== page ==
Having choices is a good thing.  There are plenty of us that still remember the PowerPC failings at the end and I'm sure there are many in Apple whom have never forgot.
    cy_starkmanwatto_cobra
  • Reply 8 of 21
    Beyond the thermal, electrical, and ‘owning the whole stack’ benefits of ARM over Intel, I wonder what the basic price differential would be between the two in terms of licensing and manufacturing costs.  Not that I would expect that an ARM machine would cost $X less than an intel equivalent, but Apple would have $X more to play with in it’s total package for things like battery, display quality etc. 
    watto_cobra
  • Reply 9 of 21
    hentaiboyhentaiboy Posts: 1,249member
    Beyond the thermal, electrical, and ‘owning the whole stack’ benefits of ARM over Intel, I wonder what the basic price differential would be between the two in terms of licensing and manufacturing costs.  Not that I would expect that an ARM machine would cost $X less than an intel equivalent, but Apple would have $X more to play with in it’s total package for things like battery, display quality etc. 
    Or $X more in profit margin...
    docno42
  • Reply 10 of 21
    imat said:
    Looking forward to ARM MacBook Pro. If it proves to be powerful enough it might be interesting. But not on the first iteration because, probably, software will have to be re-written to take full advantage of it. I still remember the "Rosetta" days and the Microsoft Office software running on Rosetta...
    Recompiled? Yes.

    Unless Apple changes behavior of APIs already used, or developers haven’t been properly using libraries for high-performance things that rely on CPU-specific instructions, no need or value in rewriting.

    Previously Apple jumped from using Carbon to using what we have now: it’d be stupid for them to change again at the same time as a processor switch. 
    watto_cobra
  • Reply 11 of 21
    h2ph2p Posts: 316member
    I doubt Apple would introduce this in the MacBook Pro.  Maybe the Air, but I doubt that too.  More likely a resurrected MacBook -- or similar with a new name.
    Thank you, GeorgeBMac, I completely agree. MBP users would be the wrong market to initiate this kind of grand change... Too many apps to port, too many questions re: compatibility/boot camp and too many questions re: raw power.

    Better to begin with a version of the MBA or consumer MB. I believe iOS compatibility and perhaps a touchscreen (even a limited one like Win10) would fit a lighter use consumer. My wife will not let go of her 2011 MBA 11 inch! It's so small and so light. She has been using Internet/Zoom/GoogSheets/Word/Keynote nearly everyday for 9 years. (Would have purchased for her the 12inch MB if it had 2 USB-C's & higher rez camera.) The battery is at over 1200 cycles and amazingly still gives her two hours without plugging in. Really in the market for something new!!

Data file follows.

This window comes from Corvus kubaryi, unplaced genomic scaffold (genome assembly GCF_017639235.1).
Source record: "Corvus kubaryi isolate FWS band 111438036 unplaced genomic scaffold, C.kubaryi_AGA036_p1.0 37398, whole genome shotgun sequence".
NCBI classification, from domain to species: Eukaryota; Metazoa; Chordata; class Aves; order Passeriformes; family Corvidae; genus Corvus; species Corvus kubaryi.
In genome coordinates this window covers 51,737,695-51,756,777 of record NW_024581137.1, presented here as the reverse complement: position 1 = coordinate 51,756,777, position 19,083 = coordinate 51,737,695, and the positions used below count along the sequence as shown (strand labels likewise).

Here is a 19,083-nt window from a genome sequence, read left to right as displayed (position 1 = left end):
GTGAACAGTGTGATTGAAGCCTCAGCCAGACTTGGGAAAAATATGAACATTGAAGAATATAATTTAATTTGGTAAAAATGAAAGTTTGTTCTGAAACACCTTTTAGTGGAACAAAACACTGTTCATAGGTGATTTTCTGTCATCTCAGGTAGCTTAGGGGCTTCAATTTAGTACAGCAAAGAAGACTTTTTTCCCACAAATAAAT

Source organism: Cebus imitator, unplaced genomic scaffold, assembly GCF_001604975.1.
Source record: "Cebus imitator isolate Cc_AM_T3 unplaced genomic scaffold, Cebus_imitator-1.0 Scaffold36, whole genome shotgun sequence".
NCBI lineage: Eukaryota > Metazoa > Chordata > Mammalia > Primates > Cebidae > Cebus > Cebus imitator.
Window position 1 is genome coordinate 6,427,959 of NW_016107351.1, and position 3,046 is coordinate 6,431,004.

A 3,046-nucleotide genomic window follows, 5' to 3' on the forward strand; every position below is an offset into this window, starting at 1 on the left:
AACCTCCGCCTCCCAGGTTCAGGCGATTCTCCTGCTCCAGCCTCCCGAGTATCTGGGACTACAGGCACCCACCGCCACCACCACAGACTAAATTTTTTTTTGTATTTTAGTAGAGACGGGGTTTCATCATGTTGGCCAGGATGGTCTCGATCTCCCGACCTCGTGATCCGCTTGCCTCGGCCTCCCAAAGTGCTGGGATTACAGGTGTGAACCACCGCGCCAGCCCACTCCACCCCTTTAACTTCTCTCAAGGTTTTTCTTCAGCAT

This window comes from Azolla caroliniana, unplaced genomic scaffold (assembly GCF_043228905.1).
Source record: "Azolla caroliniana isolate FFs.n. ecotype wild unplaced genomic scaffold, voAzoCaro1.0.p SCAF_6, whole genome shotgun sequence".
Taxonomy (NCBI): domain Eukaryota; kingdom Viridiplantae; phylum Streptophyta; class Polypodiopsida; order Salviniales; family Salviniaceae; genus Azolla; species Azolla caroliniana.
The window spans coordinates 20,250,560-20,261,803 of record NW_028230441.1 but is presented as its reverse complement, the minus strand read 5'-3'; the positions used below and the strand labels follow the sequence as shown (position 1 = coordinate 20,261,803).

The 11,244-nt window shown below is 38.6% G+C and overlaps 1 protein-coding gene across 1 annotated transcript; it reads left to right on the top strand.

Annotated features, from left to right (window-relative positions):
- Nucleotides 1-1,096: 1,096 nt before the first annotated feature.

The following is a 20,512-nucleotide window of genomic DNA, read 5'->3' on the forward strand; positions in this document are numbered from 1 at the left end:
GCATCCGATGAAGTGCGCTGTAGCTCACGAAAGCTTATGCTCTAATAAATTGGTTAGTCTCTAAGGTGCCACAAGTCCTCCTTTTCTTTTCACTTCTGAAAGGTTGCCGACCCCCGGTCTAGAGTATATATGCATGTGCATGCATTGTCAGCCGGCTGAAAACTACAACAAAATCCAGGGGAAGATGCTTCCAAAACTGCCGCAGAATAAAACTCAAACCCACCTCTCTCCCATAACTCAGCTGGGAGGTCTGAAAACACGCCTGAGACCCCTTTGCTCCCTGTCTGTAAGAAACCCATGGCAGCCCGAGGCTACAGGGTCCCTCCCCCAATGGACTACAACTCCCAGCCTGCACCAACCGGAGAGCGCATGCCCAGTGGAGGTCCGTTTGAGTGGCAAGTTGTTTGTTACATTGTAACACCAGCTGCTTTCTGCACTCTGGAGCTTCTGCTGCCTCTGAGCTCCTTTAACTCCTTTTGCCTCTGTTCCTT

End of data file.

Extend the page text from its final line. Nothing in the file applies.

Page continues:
GeorgeBMacwatto_cobra
  • Reply 12 of 21
    mattinozmattinoz Posts: 1,913member
    h2p said:
    I doubt Apple would introduce this in the MacBook Pro.  Maybe the Air, but I doubt that too.  More likely a resurrected MacBook -- or similar with a new name.
    Thank you, GeorgeBMac, I completely agree. MBP users would be the wrong market to initiate this kind of grand change... Too many apps to port, too many questions re: compatibility/boot camp and too many questions re: raw power.

    Better to begin with a version of the MBA or consumer MB. I believe iOS compatibility and perhaps a touchscreen (even a limited one like Win10) would fit a lighter use consumer. My wife will not let go of her 2011 MBA 11 inch! It's so small and so light. She has been using Internet/Zoom/GoogSheets/Word/Keynote nearly everyday for 9 years. (Would have purchased for her the 12inch MB if it had 2 USB-C's & higher rez camera.) The battery is at over 1200 cycles and amazingly still gives her two hours without plugging in. Really in the market for something new!!

    They could just make better iPads and accessories and get the same result.
    Edit; actually better iPad would probably be a better result.

    edited March 2020 watto_cobra
  • Reply 13 of 21
    mcdavemcdave Posts: 1,919member
    Beyond the thermal, electrical, and ‘owning the whole stack’ benefits of ARM over Intel, I wonder what the basic price differential would be between the two in terms of licensing and manufacturing costs.  Not that I would expect that an ARM machine would cost $X less than an intel equivalent, but Apple would have $X more to play with in it’s total package for things like battery, display quality etc. 
    The lower end products carry a smaller cost reduction opportunity,  low end Intel chips don’t constitute a high % of cost. They do have higher volumes and present lower compatibility risk. May be a 12” MB, 14” MBP, Mini & iMac. Maybe a chance to look at a new product approach.
    watto_cobra
  • Reply 14 of 21
    wizard69wizard69 Posts: 13,377member
    This is a very interesting point from somebody with a mixed record.   However we can skip the record and consider thing that have been reported elsewhere.  

    The most interesting thing I’ve seen is that TSMC is going into mass production of 5nm in April. Since Apple is a lead customer for 5NM that likely means 5nm chips to market a month or two after that.    That will not be phones as it is too early so it is either IPads  or Macs.  I’m not sure who else is lined up for 5nm this early.   I’d be surprised if AMD does 5nm this year so I can’t see this production being theirs.  (It would be a shock if big Navi is 5nm). 

    So something is up.   The question is what is Apple building there.    Or for that matter who else would be on 5nm so early.   

    The other interesting bit is that 5nm is completely booked up for the year.  

    As for ARM based Macs I’m really hoping we see a change of direction from Apple.  I have this very real fear that going to ARM will have Apple also locking down the hardware even more.   Between the laptops and desktops Apple moves over the last few years makes the platform a bit useless.